Victoria Whitehouse thinks her two-decade career at Virgin may be down to brainwashing.
“As a kid, I used to buy Virgin records and watch the label go round and round on the turntable and I think it stuck,” laughs Vic, Virgin Trains’ new – and first – Inclusion Lead.
Sitting on her 60ft narrowboat on the Coventry canal, where she lives with her partner, Tré, three cats and Willow the springador, Vic explains that it’s her job to ensure that people who come to work for Virgin Trains are a reflection of the people they are serving – and that Virgin Trains should welcome everyone on board.
Inclusivity is Vic’s passion: she is the woman who brought on track the Virgin Pride train earlier this year, and helped overturn the Virgin Trains uniform ban on staff displaying their tattoos. She also introduced mental health ‘first aiders’ to the company. Vic is now fizzing with new ways to make Virgin Trains even more inclusive for both staff and customers – which is her way to pay back the welcome she received on joining the Virgin family.
At 18, she started her career as a customer service assistant at Virgin Megastores in the West Midlands. She felt that she’d finally found somewhere she could be herself. “It was the first time I’d been at work, and I met a couple of gay colleagues who were so expressive about who they were and nobody was picking up on it. I thought, ‘Nobody cares’,” she says. “I felt I could be more myself as a gay woman at work than I could at home.”
Her colleagues’ support helped her come out at home, and she says that her gratitude for this made her keen to give something back. “I wanted to empower others to be themselves.”
She moved to Virgin Trains in 2001 as a Customer Services Assistant at Birmingham International and then became a Train Manager on the Cross Country routes. In 2004, she was promoted to Customer Service Manager, based at New Street station in Birmingham. She loved the role, but when Virgin lost the franchise in 2007to Arriva Cross Country, she says: “It was one of the worst days of my life – like a funeral.”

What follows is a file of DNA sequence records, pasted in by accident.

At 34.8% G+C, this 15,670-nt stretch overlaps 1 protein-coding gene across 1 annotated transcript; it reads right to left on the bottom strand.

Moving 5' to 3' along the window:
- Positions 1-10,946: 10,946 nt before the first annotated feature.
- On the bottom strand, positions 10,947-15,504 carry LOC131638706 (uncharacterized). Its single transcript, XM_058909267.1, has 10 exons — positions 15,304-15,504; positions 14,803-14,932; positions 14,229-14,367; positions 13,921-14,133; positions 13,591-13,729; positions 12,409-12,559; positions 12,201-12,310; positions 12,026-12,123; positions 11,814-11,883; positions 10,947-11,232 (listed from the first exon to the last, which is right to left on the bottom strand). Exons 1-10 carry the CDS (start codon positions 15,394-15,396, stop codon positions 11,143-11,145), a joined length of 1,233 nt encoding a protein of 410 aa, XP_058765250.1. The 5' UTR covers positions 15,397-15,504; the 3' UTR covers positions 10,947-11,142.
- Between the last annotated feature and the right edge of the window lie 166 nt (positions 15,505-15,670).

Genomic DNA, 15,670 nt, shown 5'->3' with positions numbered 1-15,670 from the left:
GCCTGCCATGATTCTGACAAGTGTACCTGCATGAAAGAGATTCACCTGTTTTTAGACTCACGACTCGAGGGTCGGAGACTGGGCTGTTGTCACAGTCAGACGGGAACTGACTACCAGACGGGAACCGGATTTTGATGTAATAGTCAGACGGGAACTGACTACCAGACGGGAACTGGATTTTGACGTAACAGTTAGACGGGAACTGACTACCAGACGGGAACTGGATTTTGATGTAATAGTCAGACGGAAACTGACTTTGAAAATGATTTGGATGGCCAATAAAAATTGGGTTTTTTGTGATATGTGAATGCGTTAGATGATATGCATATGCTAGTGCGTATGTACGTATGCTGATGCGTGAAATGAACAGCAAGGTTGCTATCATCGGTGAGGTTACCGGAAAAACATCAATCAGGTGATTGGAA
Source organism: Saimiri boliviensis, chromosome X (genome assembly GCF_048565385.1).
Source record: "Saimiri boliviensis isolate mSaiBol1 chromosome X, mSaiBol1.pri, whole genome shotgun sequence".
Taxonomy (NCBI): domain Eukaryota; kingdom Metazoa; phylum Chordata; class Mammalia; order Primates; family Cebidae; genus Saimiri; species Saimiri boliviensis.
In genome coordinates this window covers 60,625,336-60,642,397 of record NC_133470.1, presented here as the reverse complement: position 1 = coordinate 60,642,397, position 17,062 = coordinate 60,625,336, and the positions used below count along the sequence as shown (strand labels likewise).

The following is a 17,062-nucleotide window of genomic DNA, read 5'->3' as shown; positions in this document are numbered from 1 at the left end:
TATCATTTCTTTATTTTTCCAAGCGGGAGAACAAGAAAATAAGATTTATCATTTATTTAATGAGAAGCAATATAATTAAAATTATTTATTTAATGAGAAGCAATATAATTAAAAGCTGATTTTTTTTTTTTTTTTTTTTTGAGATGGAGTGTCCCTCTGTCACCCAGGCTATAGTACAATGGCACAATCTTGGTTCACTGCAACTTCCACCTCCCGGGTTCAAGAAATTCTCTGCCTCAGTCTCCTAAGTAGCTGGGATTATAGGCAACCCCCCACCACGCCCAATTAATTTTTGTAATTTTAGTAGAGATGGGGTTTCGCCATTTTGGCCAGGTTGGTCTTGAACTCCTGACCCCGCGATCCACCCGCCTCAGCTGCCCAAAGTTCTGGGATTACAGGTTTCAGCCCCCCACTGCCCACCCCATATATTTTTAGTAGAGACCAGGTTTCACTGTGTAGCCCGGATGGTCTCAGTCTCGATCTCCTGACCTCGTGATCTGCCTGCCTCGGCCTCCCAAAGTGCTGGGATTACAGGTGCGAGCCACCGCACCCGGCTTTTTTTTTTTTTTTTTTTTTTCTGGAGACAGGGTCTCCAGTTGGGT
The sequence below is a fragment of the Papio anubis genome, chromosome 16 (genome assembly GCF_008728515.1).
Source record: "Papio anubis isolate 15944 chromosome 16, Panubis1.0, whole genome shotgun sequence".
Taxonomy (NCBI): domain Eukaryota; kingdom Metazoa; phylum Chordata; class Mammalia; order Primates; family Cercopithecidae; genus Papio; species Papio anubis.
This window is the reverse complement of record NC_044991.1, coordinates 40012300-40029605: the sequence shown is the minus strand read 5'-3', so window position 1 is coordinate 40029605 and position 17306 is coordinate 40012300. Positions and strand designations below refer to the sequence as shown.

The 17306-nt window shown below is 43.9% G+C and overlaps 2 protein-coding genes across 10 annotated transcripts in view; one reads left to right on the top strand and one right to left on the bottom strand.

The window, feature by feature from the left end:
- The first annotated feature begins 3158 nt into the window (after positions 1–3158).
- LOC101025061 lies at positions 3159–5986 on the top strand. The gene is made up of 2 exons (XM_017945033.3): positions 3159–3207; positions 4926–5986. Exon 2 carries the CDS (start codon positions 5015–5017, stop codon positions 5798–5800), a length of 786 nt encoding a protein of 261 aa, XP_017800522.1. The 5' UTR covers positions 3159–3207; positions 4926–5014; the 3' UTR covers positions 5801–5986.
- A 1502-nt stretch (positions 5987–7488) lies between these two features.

She moved to Arriva for four years but missed Virgin Trains. So in 2010, when she saw a Virgin job advert for an Onboard Manager working at Euston station, she grasped the opportunity. Soon she was commuting to London on the 5.05am train from Wolverhampton. “It could be long hours but when you’re travelling at 125mph on a tilting train through some of the most beautiful landscape in the world, it’s pretty special.”
Knowing that she wanted to work in the people department, she went to see the Deputy Head of HR. “I had a lot of experience of our procedures but didn’t have the qualifications. But they took a chance on me to be an HR Business Partner Support for London Euston, dealing with day-to-day employment issues.”
She was seconded to, and then become the permanent HR Business Partner for, the Euston-Birmingham- Wolverhampton route. As an HR Business Partner, Vic was able to have an impact on the whole company, rather than just the teams she led.
After seeing three members of staff have mental health crises in a short period, she went to her bosses with the idea of training the Leadership team in mental health first aid. The funding was agreed the same day and, with the second round of training under way, there will soon be 100 trained mental health aiders in the company. “The training helps them to recognise when someone might be having difficulties, or has had a trauma, and how to find support.” Virgin Trains currently partners with Rethink to deliver the training.
After she and colleagues joined others from the Virgin family to march at Pride in 2015, Vic wanted to do something specifically for Virgin Trains. She rallied the team and they marched in Birmingham in 2017. “The response from the general public was great – people who used the services were made up that we were part of the crowd.”
So this year, wanting to do something even bigger, Vic asked whether a train could be painted with the Pride rainbow. Again, her bosses at Virgin Trains trusted her instinct and the Pride Train was painted and launched within a fortnight. It travelled the country ferrying people to Pride events around the country over the summer.
For all the positive comments about it, Vic says that the few negative tweets or social media messages about the train have made it clear why it was necessary.
“We have to have those difficult conversations with people who are not educated in how other people live,” she says. “But as a company, we’re brave enough to push the boundaries – boldly going further to bring everyone closer.”
She says that the main part of her new role is to bring people closer by going further. This has led her to create an inclusion group on Virgin Trains’ internal Yammer site. Here people can post questions and interactions that they’ve had with the public, and Vic will share some useful advice. She also wants people to contribute to an inclusion panel, which will have a rolling membership (so as not to become an exclusive group) that includes management, frontline staff and customers who have contacted Virgin Trains following accessibility issues using the service.
“There’s nothing more powerful than hearing the story of the person who has been affected,” says Vic. She says this will lead to findings and objectives that can help Virgin Trains to improve further.
“We will ask the questions and gain the knowledge so that we can have a better understanding of each other – it comes back to our ethos of ‘Screw average, create amazing’.”